You may have heard quite a bit of talk about a CSS feature called “Grid” this year. If you are someone who cringes when you hear the words “CSS” and “grid” in the same sentence, then I highly suggest you check out this new CSS module called CSS Grid.
Browsers render HTML elements as boxes according to the CSS box model, and CSS Grid is a new layout model that provides authors the ability to control the size and position of these boxes and their contents.
We love exploring opportunities. While many of us are quite familiar with publications and events surrounding us, we often lack the global perspective on what’s happening in the web industry across the world. For example, do you know what the state of web design in Singapore is? What about front-end events in Kuala Lumpur? What about the acceptance of UX-driven processes in Hong Kong? That’s exactly what we want to find out!
Recently, there has been a proliferation of virtual reality (VR) web browsers and VR capabilities added to traditional browsers. In this article, we’ll look at the state of browsers in VR and the state of VR on the web via the WebVR APIs.
The State Of Virtual Reality And The Web The web community has experimented with VR before, with VRML, but now WebVR takes a new approach to VR, one more suited to the modern web.
We’re all designers. Whether we do a layout, a product design or write code to design a product technically doesn’t matter here. What does matter though, is that we always take the context of a project into consideration. Because as someone shaping a project so that it is appealing to the clients and works in the best way possible for the target audience, we have a pretty big responsibility.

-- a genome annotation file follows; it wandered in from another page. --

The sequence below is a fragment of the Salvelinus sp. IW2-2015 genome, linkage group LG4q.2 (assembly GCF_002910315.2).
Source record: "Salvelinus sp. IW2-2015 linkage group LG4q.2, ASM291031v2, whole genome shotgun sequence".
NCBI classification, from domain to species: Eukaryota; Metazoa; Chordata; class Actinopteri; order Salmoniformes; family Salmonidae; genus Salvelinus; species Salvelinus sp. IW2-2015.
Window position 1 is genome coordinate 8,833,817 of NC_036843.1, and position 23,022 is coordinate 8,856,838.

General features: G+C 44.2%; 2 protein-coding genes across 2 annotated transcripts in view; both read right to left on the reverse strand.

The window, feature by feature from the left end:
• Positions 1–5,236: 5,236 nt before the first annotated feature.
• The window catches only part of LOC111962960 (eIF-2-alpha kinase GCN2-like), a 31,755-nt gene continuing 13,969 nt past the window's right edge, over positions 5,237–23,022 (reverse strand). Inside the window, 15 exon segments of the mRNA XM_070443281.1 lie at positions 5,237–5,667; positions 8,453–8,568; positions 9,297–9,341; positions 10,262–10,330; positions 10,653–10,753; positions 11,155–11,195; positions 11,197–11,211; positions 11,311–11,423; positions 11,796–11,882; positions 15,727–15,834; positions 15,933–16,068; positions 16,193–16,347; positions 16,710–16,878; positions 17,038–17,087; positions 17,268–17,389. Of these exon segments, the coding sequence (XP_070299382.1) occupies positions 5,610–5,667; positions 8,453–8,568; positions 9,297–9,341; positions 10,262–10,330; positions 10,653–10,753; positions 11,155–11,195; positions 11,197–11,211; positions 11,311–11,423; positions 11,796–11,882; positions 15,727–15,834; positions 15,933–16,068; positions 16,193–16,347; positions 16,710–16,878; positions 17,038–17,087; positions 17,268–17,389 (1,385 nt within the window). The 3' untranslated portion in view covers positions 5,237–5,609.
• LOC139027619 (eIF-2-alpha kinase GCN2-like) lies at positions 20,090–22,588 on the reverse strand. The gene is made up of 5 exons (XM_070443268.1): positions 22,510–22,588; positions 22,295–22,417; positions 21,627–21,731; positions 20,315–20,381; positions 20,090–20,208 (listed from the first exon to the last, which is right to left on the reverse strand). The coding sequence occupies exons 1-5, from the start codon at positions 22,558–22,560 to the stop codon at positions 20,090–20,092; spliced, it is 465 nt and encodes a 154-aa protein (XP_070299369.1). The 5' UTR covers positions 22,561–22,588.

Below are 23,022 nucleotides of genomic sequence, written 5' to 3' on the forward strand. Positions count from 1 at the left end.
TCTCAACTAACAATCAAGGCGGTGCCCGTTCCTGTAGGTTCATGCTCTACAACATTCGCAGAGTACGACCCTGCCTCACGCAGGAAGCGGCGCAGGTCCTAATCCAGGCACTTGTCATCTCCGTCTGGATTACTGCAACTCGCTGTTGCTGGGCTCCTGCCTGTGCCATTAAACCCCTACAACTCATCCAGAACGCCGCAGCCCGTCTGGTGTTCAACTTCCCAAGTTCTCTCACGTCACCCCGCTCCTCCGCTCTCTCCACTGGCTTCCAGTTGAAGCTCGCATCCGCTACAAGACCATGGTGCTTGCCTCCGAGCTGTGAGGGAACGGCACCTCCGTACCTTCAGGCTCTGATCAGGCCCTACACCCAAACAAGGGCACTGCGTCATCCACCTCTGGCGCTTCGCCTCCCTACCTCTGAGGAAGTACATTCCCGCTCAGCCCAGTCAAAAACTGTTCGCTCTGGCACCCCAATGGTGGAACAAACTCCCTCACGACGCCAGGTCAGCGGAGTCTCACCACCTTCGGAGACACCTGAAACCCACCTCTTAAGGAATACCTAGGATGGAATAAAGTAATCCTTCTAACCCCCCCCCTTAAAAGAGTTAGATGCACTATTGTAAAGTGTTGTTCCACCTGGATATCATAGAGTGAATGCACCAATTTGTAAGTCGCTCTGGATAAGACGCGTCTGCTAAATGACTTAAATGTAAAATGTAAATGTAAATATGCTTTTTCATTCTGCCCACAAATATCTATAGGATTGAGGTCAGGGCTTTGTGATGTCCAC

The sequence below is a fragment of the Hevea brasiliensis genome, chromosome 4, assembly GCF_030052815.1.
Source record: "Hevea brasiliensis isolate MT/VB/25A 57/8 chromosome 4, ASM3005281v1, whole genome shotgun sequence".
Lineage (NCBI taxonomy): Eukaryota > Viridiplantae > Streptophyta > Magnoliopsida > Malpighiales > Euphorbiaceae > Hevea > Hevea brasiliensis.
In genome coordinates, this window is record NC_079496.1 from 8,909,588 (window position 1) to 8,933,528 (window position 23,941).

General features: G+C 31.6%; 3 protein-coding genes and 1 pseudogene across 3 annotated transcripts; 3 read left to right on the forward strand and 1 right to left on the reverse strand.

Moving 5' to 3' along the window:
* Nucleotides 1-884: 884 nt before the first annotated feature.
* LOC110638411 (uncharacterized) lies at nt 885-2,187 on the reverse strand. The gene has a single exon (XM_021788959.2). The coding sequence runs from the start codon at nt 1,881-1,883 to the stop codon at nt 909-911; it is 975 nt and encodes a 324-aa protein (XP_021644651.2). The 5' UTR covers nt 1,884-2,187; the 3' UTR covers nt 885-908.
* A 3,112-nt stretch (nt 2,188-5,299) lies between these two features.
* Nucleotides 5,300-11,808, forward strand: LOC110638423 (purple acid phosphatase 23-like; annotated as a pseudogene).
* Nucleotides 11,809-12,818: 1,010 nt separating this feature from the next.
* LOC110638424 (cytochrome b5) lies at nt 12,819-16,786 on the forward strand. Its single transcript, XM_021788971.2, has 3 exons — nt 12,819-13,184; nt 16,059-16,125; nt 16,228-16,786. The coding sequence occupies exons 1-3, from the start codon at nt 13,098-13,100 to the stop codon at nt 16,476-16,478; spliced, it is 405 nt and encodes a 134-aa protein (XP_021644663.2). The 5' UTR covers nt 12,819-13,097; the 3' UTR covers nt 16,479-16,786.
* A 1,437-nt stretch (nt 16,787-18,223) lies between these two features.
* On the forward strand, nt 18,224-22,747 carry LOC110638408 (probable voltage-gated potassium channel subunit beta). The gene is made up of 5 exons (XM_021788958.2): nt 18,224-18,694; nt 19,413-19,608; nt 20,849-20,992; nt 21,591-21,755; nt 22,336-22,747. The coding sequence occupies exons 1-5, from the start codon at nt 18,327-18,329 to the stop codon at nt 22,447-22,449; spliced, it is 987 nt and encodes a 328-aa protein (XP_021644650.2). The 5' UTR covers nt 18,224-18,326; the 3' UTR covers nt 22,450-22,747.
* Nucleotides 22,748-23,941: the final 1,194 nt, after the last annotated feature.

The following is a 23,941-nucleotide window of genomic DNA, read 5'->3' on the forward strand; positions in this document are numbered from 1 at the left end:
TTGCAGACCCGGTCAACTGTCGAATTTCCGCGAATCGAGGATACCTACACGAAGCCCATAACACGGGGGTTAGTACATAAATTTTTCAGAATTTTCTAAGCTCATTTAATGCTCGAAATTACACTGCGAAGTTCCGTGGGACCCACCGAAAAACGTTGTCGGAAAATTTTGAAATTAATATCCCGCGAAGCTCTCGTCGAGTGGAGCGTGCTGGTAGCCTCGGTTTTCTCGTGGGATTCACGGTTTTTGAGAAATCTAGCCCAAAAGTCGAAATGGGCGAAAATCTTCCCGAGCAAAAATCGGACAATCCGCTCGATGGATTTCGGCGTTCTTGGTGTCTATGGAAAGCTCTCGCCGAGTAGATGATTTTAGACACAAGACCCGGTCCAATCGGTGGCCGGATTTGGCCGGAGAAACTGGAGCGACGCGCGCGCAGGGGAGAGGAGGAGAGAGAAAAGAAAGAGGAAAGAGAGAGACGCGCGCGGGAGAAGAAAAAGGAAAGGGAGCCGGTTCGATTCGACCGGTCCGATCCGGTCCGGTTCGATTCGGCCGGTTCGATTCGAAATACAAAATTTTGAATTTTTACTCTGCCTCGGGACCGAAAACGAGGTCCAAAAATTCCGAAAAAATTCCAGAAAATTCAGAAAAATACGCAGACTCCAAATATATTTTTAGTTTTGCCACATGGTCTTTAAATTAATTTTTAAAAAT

Phew, what a week! Due to an HTML-parsing bug, Cloudflare experienced a major data leak, and the first practical collision for SHA-1 was revealed as well. We should take these events as an occasion to reconsider if a centralized front-end load balancer that modifies your traffic is a good idea after all. And it’s definitely time to upgrade your TLS-certificate if you still serve SHA-1, too. Here’s what else happened this week.
We all have visions and dreams. Whether it’s about our personal lives, our work, or about complex concepts that target issues which are hard to grasp. The important thing is to listen to your ideas, to write them down, and, if they wake strong feelings, to pursue them.
It can be easy to achieve this, yet sometimes it’s not. A nice technique is to start small and take small steps instead of going 100% all-in or do nothing at all.
The World Wide Web Consortium uses a particular syntax to define the possible values that can be used for all CSS properties. You may have seen this syntax in action if you have ever looked at a CSS specification — as in the syntax for border-image-slice.
Let’s take a look: <'border-image-slice'> = [<number> | <percentage>]1,4 && fill? This syntax can be hard to understand if you don’t know the various symbols and how they work. However, it is worth taking the time to learn. If you understand how the W3C defines property values, you will be able to understand any of the W3C’s CSS specifications.
What’s going on in the industry? What new techniques have emerged recently? What insights, tools, tips and tricks is the web design community talking about? Anselm Hannemann is collecting everything that popped up over the last week in his web development reading list so that you don’t miss out on anything. The result is a carefully curated list of articles and resources that are worth taking a closer look at.
For perhaps the first time since the original Macintosh, we can get excited about using system UI fonts. They’re an interesting, fresh alternative to web typography — and one that doesn’t require a web-font delivery service or font files stored on your server. How do we use system UI fonts on a website, and what are the caveats?
System UI fonts being amazing kind of snuck up on us. Google has been toiling away at Roboto with great success (including regular updates), Apple made a splash with San Francisco, and Mozilla asked renowned type designer Erik Spiekermann to create Fira Sans.